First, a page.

All Defence people are required to undertake annual workplace behaviour training, which includes information about expectations of behaviour and on dealing with any incident of unacceptable behaviour. Given the nature of service in the ADF, it should be noted that, for the majority of ADF members, this policy applies to their behaviour 24 hours a day, seven days a week.

There are, on average, between 700 and 750 complaints of unacceptable behaviour lodged across Defence each year. In 2012-13, 794 complaints of unacceptable behaviour were received. This increase in the number of complaints recorded is due to an improvement in how the department transfers data from other reporting systems to the ComTrack unacceptable behaviour database and to heightened awareness of the reporting requirements for unacceptable behaviour following the implementation of the Pathway to Change strategy.

Complaints about unacceptable behaviour fall into the following seven main categories:

  • abuse of power
  • discrimination
  • harassment
  • sexual harassment
  • sexual offence
  • workplace bullying
  • inappropriate workplace relationships and conflict of interest.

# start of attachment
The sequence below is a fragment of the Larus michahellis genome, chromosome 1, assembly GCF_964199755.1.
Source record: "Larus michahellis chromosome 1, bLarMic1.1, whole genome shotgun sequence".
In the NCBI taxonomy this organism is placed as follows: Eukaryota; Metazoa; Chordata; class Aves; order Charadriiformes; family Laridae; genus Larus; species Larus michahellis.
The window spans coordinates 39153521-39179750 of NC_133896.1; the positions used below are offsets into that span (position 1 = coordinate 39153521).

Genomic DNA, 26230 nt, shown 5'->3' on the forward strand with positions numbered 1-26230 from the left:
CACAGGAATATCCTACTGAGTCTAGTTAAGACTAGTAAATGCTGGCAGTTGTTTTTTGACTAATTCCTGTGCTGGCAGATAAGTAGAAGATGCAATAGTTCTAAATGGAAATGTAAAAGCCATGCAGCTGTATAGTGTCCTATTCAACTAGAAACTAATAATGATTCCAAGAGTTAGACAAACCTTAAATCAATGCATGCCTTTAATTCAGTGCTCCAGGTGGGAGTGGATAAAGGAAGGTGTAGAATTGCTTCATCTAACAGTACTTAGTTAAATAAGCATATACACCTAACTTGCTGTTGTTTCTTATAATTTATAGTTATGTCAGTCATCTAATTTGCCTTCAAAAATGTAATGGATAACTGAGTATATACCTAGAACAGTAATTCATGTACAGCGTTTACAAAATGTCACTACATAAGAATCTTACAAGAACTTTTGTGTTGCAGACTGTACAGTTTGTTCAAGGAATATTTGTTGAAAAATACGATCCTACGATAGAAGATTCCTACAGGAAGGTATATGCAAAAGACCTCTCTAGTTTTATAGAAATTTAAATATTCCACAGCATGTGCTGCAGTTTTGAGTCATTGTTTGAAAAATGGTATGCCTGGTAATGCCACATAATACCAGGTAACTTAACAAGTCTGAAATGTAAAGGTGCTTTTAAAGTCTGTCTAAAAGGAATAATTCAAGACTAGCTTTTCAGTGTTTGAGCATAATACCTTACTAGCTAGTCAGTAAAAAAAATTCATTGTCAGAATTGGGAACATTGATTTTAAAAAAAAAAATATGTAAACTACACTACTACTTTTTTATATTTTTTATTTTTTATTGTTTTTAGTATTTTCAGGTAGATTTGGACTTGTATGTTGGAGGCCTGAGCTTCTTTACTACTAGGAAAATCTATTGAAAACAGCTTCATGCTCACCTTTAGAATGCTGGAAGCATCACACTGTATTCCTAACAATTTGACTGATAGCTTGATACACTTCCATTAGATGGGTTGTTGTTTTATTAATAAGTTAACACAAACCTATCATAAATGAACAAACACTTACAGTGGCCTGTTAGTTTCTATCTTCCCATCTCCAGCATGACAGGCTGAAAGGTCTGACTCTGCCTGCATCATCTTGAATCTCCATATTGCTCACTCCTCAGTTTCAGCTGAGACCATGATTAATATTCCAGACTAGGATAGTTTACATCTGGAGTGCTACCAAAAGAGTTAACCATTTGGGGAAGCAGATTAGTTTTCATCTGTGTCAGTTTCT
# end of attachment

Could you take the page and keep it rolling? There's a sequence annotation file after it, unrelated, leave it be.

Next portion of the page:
On average, only 13 per cent of unacceptable behaviour complaints are found to have substance each year. Given that more than one category of unacceptable behaviour may be identified in a single complaint, in substantiated complaints for the reporting period the most common behaviours were:

  • harassment—82 cases
  • workplace bullying—63 cases
  • sexual harassment—54 cases.

The number of allegations of unacceptable behaviour continues to represent complaints from less than one per cent of the Defence workforce.

Remunerating Defence's people

Defence remuneration is a key component of the Defence Employment Offer, which realises the People in Defence vision. It provides a key incentive for people to join Defence, develop personally and professionally and choose to remain in Defence. It is comprehensive, compelling and provides our people with fair and competitive remuneration as well as a broad suite of relevant financial and non-financial benefits.